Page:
The 2006 South Carolina gubernatorial election took place on November 7, 2006. Incumbent RepublicanGovernorMark Sanford was running for re-election against DemocraticState SenatorTommy Moore and became only the third Republican governor in South Carolina to win a second term (Robert Kingston Scott and Carroll A. Campbell, Jr. were the others). Sanford started the campaign with a double-digit edge over Moore and he maintained that lead to election day. During the course of the campaign, Sanford's approval rating averaged in the mid fifties. In Sanford's re-election victory, he also garnered 22 percent of the African American vote, which was considered very high for a Republican statewide candidate.
Moore and Willis traded barbs over campaign contributions made by Willis and his wife to prominent Republicans, including President George W. Bush and Senator Lindsey Graham. Attorney C. Dennis Aughtry, who entered the campaign at the eleventh hour, floated the idea of legalizing casinos statewide to raise money for public schools. Moore garnered more than 50% of the vote in the Democratic primary held on June 13 and thus avoided a runoff election.
Governor Mark Sanford proposed three major issues in his campaign for re-election, chief among them being the restructuring of state government. He wanted to reduce the number of statewide elected officials from nine to three and eliminate the state's Budget and Control Board. The governor insisted that these measures would reduce the number of redundant positions and make state government both more efficient and less costly. Sanford's three major issues for the campaign were:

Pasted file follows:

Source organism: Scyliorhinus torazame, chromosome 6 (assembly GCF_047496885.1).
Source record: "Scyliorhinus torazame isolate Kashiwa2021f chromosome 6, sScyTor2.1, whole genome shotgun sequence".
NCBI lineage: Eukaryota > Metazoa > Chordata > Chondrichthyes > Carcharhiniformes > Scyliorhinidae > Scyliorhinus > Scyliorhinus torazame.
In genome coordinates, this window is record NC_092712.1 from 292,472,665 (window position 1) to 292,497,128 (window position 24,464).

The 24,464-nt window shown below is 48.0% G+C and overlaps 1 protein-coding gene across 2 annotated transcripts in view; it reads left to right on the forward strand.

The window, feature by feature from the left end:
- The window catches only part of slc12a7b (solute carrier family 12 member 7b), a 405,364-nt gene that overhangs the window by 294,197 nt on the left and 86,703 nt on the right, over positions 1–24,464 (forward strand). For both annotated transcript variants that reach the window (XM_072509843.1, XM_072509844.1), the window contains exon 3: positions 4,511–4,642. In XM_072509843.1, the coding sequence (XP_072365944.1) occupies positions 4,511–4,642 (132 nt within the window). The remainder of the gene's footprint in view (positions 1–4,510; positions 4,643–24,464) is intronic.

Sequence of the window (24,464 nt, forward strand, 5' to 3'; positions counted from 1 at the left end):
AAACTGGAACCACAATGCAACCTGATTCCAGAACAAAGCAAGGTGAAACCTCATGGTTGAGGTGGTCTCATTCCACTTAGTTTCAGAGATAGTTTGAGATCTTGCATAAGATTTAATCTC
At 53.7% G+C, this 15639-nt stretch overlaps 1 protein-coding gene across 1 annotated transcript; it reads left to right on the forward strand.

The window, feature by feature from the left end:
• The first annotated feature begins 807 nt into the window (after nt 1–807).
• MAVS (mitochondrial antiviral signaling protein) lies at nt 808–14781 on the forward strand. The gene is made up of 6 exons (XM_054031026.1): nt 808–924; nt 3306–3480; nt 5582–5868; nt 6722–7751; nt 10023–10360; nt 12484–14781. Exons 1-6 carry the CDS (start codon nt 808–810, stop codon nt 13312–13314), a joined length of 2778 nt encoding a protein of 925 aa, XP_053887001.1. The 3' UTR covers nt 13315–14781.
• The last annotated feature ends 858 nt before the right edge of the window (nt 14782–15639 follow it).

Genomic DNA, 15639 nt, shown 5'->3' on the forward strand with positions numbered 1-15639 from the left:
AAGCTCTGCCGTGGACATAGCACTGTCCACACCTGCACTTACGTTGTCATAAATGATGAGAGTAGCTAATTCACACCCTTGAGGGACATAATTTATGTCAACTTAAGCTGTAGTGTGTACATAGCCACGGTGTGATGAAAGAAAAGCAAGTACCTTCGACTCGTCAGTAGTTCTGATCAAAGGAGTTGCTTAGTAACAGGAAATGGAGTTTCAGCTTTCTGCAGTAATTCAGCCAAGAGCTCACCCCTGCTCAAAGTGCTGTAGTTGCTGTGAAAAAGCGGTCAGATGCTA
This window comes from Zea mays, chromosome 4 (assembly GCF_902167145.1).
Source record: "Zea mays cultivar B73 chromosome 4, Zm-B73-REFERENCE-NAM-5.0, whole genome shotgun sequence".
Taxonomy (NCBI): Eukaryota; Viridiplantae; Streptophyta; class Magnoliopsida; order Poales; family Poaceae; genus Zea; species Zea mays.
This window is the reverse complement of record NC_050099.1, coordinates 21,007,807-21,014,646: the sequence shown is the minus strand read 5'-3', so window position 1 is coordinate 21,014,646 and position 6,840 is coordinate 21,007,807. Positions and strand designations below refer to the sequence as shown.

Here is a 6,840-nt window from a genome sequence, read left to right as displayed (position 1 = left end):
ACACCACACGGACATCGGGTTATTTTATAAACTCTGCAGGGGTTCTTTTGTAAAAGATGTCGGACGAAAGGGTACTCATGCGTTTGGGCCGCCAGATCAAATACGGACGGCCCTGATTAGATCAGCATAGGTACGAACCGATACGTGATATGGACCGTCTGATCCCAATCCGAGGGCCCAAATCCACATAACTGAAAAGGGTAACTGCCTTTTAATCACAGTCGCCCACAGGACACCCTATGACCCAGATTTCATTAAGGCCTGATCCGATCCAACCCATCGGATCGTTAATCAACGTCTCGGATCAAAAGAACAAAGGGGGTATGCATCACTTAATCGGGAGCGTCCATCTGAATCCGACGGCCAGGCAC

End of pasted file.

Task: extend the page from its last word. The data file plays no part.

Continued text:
State Senator Tommy Moore ran as a good manager of state government. He held socially conservative and fiscally moderate positions, which put him squarely at odds with the libertarian incumbent. Moore disagreed with what he believed was Sanford's condescending and combative approach of dealing with the General Assembly. The senator also believed that Sanford lacked leadership skills, and that lack of leadership had brought South Carolina to a standstill over the past four years in his view. The main policy proposals that he developed were:
A rural infrastructure bank to help undeveloped counties.
A governor's office that actively recruits new businesses to the state.
A 30 cent tax increase on cigarettes to offset small business tax credits for employee health insurance.
On July 7, several weeks after the primary election, Lexington CountyState SenatorJake Knotts launched a last minute effort to place his name on the ballot as a petition candidate for governor. He had feuded with Governor Sanford over a number of issues, including the heart center for Lexington County, and supported Lovelace in the Republican primary. In order to be on the ballot in November, Knotts needed to collect 10,000 signatures of registered voters by July 17, which he failed to do. Knotts's political consultant publicly stated that he could not have raised enough money to have run a successful candidacy.
There were two trains of thought on the effects of a candidacy by Knotts. It was generally believed that had Knotts entered the race, it would have split the Republican vote and helped elect Tommy Moore. However, because those who supported Knotts went on to support Moore, it was also argued that a Knotts candidacy would have in fact deprived Moore of both votes and money.